Ricardo Viviani

Inventing Futures: Artistic Research with(in) Educational Institutions

“WHAT KIND OF FUTURE DO WE WANT?”

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Inventing Futures: Artistic Research with(in) Educational Institutions


OPPORTUNITY FOR DEBATE

DEVELOP

CONTINUE FACILITATE

SITUATE ART

VISION TO CAPTURE VOICES

ALIGNING/TENSION

Mapping the landscape: The identity of artist-scholars working in institutions and the industry.

EXPERIENCES OF INSTITUTIONS

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DISSEMINATE

BEYOND ACADEMIC CONTEXT

DEMARKATIONS

RESEARCH

EXPERTISE SETS

PARTICULAR QUESTIONS

DEFINE WITHIN/W

ABLE & WILLING

CREATIVE PRA

GATHER & SHARE

RESEARCH

SUMMARIZE FINDINGS

MAPPIN

INFORM/EMBARK

STAT

COMMENTS

A

OPTING OUT/CONTRIBUTE DOCUMENT ARTISTS/SCHOLARS UNDERPIN / CREATIVE WORK FRAMEWORK

COLLECTIVE EXPERIENCE

UNDERSTAND OPERA

BEYOND ACADEM

DIFFERENT PRA

BLURRING B

SEEKING

ATTE

RE


ACTICE

HERS/ARTISTS

NG EXPERIENCES

TUS IN CONTEXT

ATTITUDES/PERCEPTIONS GATEKEEPER RANGE OF BACKGROUNDS QUESTIONS / THOUGHTS / FEEDBACK DISCUSSION/DOCUMENTATION

E

NOTATE KEY IDEAS

ATE

MIA

ACTICES

FACILITATE SMALLER GROUPS IDENTIFY AS SCHOLAR/GATEKEEPER/ARTIST/OTHER PINPOINT / DISAGREE

BOUNDARIES

G LINKS AND RECOGNITION

EMPTS

ESEARCH PUSHING

COMPLEMENT/TENSIONS RECOGNITION EVIDENCE AND KNOWLEDGE INFORMAL EXAMPLES COME INTO THE SPACE

Inventing Futures: Artistic Research with(in) Educational Institutions

WITHOUT

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Inventing Futures:

Inventing Futures Artistic Research with(in) Educational Institutions


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Inventing Futures: Artistic Research with(in) Educational Institutions


“YOU DON’T NECESSARILY NEED TO BE INFORMED TO UNDERSTAND.”

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“The focus lies with articulating experiences. The key for me is talking from your own experiences instead of talking about or discussing a subject. Recognizing experiences of others helps the accumulation of information. It’s possible to switch between forms of expressions. Sometimes you can ask or answer a question through talking, sometimes through movement. The question becomes not how to find a place where we can do re-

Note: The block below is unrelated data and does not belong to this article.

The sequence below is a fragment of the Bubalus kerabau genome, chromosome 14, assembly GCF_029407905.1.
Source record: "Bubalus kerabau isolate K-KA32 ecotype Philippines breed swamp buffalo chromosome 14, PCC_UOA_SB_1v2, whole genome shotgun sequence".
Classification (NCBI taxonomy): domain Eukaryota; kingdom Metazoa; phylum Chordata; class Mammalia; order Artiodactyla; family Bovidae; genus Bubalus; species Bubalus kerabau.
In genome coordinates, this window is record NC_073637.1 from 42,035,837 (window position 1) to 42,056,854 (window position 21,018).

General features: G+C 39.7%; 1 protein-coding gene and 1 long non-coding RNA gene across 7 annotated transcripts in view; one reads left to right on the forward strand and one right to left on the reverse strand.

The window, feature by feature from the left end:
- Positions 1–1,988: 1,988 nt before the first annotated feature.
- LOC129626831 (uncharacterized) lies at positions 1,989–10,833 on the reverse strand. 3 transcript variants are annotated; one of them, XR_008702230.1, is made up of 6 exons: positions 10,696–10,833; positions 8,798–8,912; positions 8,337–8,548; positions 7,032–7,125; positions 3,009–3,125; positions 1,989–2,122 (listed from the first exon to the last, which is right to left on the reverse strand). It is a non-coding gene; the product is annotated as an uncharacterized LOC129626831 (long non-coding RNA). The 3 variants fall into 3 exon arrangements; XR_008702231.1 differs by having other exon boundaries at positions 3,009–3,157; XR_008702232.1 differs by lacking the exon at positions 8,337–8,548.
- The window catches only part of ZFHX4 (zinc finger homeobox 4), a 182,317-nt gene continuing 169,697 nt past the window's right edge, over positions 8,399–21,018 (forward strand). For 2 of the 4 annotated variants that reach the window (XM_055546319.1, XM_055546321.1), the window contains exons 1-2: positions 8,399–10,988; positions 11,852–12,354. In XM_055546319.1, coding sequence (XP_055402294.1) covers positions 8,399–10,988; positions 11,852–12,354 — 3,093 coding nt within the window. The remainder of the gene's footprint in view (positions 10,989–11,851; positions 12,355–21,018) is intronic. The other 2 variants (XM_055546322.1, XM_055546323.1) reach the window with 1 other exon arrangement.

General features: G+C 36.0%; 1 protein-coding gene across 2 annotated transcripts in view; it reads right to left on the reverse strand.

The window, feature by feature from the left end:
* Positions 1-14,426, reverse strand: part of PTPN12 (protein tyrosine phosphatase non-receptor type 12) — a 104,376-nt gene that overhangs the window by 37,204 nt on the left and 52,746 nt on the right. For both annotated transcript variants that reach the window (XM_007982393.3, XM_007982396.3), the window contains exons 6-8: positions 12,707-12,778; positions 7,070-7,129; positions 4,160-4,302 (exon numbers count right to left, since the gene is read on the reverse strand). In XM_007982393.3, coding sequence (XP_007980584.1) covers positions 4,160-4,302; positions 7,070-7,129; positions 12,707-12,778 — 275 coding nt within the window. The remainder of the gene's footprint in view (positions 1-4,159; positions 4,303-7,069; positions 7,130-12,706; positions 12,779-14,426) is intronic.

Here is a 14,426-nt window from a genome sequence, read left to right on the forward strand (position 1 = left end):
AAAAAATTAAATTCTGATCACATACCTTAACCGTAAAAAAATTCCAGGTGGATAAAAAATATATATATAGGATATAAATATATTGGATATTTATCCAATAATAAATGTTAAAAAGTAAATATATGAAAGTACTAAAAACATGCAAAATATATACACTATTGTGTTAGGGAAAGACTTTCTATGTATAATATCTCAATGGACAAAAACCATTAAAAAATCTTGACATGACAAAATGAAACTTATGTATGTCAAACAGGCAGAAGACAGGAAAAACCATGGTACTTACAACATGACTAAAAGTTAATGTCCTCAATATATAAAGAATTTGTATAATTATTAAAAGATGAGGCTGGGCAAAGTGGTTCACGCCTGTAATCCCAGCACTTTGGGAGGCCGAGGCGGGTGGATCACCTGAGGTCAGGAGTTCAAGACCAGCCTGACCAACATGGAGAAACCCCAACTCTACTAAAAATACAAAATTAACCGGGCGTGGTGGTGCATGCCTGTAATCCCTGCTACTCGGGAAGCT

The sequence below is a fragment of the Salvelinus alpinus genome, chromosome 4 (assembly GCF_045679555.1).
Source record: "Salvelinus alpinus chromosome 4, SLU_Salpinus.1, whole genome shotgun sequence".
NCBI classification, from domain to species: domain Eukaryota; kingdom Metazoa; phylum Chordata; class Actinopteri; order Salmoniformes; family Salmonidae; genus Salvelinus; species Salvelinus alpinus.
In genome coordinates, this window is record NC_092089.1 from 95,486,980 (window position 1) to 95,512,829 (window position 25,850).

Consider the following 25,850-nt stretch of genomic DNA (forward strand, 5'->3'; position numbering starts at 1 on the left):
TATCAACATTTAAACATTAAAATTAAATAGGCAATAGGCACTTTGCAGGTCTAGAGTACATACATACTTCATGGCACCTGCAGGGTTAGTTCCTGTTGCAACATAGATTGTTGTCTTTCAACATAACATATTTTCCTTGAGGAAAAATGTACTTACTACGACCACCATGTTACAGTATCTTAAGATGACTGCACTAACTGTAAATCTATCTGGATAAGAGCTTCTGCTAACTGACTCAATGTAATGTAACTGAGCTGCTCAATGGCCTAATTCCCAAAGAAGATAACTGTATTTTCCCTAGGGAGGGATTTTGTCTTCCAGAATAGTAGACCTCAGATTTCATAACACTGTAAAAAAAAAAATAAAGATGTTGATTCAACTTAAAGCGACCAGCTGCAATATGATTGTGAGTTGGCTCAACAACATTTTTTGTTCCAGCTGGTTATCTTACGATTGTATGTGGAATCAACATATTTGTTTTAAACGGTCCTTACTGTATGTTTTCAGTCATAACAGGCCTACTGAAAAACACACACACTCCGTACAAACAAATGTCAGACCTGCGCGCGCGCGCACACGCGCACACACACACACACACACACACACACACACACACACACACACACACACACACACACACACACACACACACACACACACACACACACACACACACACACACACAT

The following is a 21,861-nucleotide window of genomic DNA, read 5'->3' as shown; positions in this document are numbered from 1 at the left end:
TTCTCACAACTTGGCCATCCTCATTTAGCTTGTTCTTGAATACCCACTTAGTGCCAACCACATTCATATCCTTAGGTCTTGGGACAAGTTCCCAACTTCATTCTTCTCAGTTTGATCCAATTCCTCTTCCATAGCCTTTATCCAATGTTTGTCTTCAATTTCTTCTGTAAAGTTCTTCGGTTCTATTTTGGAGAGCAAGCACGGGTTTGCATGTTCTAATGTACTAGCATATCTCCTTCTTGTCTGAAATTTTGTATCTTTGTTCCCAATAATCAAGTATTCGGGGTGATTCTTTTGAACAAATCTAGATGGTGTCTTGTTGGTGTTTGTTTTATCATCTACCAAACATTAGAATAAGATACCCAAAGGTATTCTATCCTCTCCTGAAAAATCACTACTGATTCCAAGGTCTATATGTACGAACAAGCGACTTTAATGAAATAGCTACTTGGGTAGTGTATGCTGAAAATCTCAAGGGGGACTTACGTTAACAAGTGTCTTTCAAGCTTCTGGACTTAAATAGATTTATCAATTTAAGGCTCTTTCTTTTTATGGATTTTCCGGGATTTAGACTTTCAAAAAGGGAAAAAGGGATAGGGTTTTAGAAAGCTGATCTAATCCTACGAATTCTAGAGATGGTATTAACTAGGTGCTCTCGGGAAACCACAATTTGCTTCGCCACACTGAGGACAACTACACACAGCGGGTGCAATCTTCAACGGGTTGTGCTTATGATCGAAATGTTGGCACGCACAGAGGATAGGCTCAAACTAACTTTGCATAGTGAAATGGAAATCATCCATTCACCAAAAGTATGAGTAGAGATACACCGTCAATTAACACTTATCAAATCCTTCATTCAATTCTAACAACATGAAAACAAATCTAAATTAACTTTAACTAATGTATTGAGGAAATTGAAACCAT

search and are safe from the public. But how can we; artists, theoreticians and public (so we, human beings) do research together. I see a similarity between the research projects in that they create and provide a (simple) moment for people to step out of existing structures.”

Bram Vreeswijk


“SOMETIMES IT’S EASIER DONE THAN SAID.”

“The gap between the perceived and the verbally articulated is a multilayered and ambiguous space that is crucial for the working process, both with movement and with thought. We presented different perspectives on the questions at issue, but also cross and intersect with one another, being the outcome of an at times quite intimate exchange of experiences and ideas.

movement and exposure to each other created trust within the group that permitted exchange. It’s hard to explain, it’s an undercurrent. The suspicion of us as philosophers dancing and strong reactions to this was surprising to us. The informal claim seemed to be a unspoken compartmentalization. In our way of working the research was never detached from the artistic process.

A landscape of movements and words was the most interesting part of the research. Different perspectives and approaches worked quite intensely together, which created a specific atmosphere as opposed to working in parallel. The common and joined experiences of reading,

The research has helped me to see the importance of my work process, and stimulates me to be more ambiguous at times, and more multilayered.”

Cecilia Roos & Anna Petronella Foultier

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U S N E P O T I “ Y R O S N SE A L LIK S I T A TH A R E V E F G R U T I D N A O T WOR Y M


Inventing Futures: Artistic Research with(in) Educational Institutions

UP , S E P A C S D AN KE ER E M S GE NTINUE CO RK.� 31


“BRINGING INSTITUTIONAL RECOGNITION TO THOSE THAT DID SUCH IMPORTANT WORK IS A MOTOR TO MY RESEARCH.”

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“Today, confronted with many options, researching artists are criticized to lack ideals of resistance, relevance, or individual interest – in short, to follow to much the paths of institutionalization and not of engagement. Most of these critiques could be

refuted, and Serge Stauffers contribution could still be of great help, as he formulated his ideas working at the F+F, a small laboratory with very limited means but great enthusiasm.”

Michael Hiltbrunner


Inventing Futures: Artistic Research with(in) Educational Institutions

“INVENTING FUTURES PROVIDES SERIOUS ATTENTION FOR AN IMPORTANT FIELD OF WORK.”

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“The book Inventing Futures makes a clear statement. It formulates and fosters basics principles that can help guide artist-research. The workshops and presentations challenge participants to actively and intently, reflect and act upon their own positions and they strengthen their involvement. I’ve noticed a strong and healthy eagerness to seek out new ways to further dance and the performative arts. There is a better and deepening

understanding of the fact that our own process and research is embedded within the institutions and the industries. It’s also possible to fully place our frame of reference outside of the performing arts, which has been exemplified by several of the researchers in their presentations . We aim to design these events to be a dialogue, with participation and interaction between all participants.”

Peter Sonderen


Mapping the landscape: The identity of artist-scholars working in institutions and the industry.

PH

FIND A

DESIRE TO ASSERT KNOWLEDGE MANY NAMES DO VS IDENTIFY EXPERIMENTAL CURATOR

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TTT FACETS

B

EVOLVING

WHY